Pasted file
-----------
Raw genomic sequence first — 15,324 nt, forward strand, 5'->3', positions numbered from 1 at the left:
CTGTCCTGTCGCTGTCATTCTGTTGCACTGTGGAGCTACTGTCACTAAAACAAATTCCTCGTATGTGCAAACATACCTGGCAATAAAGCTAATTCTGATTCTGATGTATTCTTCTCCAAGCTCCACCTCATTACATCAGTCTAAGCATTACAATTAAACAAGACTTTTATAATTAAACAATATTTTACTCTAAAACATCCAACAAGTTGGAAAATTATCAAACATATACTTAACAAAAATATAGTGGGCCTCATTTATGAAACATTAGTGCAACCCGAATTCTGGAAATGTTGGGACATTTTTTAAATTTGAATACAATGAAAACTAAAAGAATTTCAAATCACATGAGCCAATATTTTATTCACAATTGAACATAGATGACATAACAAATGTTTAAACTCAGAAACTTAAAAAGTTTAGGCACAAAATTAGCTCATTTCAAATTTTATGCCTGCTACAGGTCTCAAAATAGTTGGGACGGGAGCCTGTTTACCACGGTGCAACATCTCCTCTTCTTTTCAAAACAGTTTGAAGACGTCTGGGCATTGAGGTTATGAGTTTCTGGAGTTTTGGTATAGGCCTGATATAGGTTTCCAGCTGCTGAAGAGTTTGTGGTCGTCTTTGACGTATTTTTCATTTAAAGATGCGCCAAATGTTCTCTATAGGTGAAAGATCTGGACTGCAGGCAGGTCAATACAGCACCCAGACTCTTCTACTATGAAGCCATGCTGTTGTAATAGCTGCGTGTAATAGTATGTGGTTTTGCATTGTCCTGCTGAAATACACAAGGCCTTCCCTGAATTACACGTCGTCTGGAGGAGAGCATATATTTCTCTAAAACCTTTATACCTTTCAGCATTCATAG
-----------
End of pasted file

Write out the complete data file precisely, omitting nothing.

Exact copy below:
Raw genomic sequence first — 15,324 nt, forward strand, 5'->3', positions numbered from 1 at the left:
CTGTCCTGTCGCTGTCATTCTGTTGCACTGTGGAGCTACTGTCACTAAAACAAATTCCTCGTATGTGCAAACATACCTGGCAATAAAGCTAATTCTGATTCTGATGTATTCTTCTCCAAGCTCCACCTCATTACATCAGTCTAAGCATTACAATTAAACAAGACTTTTATAATTAAACAATATTTTACTCTAAAACATCCAACAAGTTGGAAAATTATCAAACATATACTTAACAAAAATATAGTGGGCCTCATTTATGAAACATTAGTGCAACCCGAATTCTGGAAATGTTGGGACATTTTTTAAATTTGAATACAATGAAAACTAAAAGAATTTCAAATCACATGAGCCAATATTTTATTCACAATTGAACATAGATGACATAACAAATGTTTAAACTCAGAAACTTAAAAAGTTTAGGCACAAAATTAGCTCATTTCAAATTTTATGCCTGCTACAGGTCTCAAAATAGTTGGGACGGGAGCCTGTTTACCACGGTGCAACATCTCCTCTTCTTTTCAAAACAGTTTGAAGACGTCTGGGCATTGAGGTTATGAGTTTCTGGAGTTTTGGTATAGGCCTGATATAGGTTTCCAGCTGCTGAAGAGTTTGTGGTCGTCTTTGACGTATTTTTCATTTAAAGATGCGCCAAATGTTCTCTATAGGTGAAAGATCTGGACTGCAGGCAGGTCAATACAGCACCCAGACTCTTCTACTATGAAGCCATGCTGTTGTAATAGCTGCGTGTAATAGTATGTGGTTTTGCATTGTCCTGCTGAAATACACAAGGCCTTCCCTGAATTACACGTCGTCTGGAGGAGAGCATATATTTCTCTAAAACCTTTATACCTTTCAGCATTCATAG